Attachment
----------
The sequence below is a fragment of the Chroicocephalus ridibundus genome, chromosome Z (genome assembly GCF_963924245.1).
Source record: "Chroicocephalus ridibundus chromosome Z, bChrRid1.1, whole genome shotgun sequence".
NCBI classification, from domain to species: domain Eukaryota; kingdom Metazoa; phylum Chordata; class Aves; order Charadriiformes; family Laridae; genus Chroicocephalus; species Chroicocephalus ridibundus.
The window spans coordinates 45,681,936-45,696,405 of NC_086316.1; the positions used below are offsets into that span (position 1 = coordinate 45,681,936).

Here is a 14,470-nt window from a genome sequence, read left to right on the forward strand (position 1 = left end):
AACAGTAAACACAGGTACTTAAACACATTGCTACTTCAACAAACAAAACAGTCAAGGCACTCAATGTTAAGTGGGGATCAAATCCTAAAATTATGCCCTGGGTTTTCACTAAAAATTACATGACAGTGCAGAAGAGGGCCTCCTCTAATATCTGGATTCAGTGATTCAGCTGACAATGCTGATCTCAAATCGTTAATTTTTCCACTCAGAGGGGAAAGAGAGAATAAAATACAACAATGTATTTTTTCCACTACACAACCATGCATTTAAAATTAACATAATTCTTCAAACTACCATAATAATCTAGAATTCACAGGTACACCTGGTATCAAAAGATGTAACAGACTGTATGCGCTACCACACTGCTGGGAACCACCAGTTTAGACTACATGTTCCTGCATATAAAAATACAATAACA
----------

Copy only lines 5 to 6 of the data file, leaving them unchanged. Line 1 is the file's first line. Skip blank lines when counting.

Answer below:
Here is a 14,470-nt window from a genome sequence, read left to right on the forward strand (position 1 = left end):
AACAGTAAACACAGGTACTTAAACACATTGCTACTTCAACAAACAAAACAGTCAAGGCACTCAATGTTAAGTGGGGATCAAATCCTAAAATTATGCCCTGGGTTTTCACTAAAAATTACATGACAGTGCAGAAGAGGGCCTCCTCTAATATCTGGATTCAGTGATTCAGCTGACAATGCTGATCTCAAATCGTTAATTTTTCCACTCAGAGGGGAAAGAGAGAATAAAATACAACAATGTATTTTTTCCACTACACAACCATGCATTTAAAATTAACATAATTCTTCAAACTACCATAATAATCTAGAATTCACAGGTACACCTGGTATCAAAAGATGTAACAGACTGTATGCGCTACCACACTGCTGGGAACCACCAGTTTAGACTACATGTTCCTGCATATAAAAATACAATAACA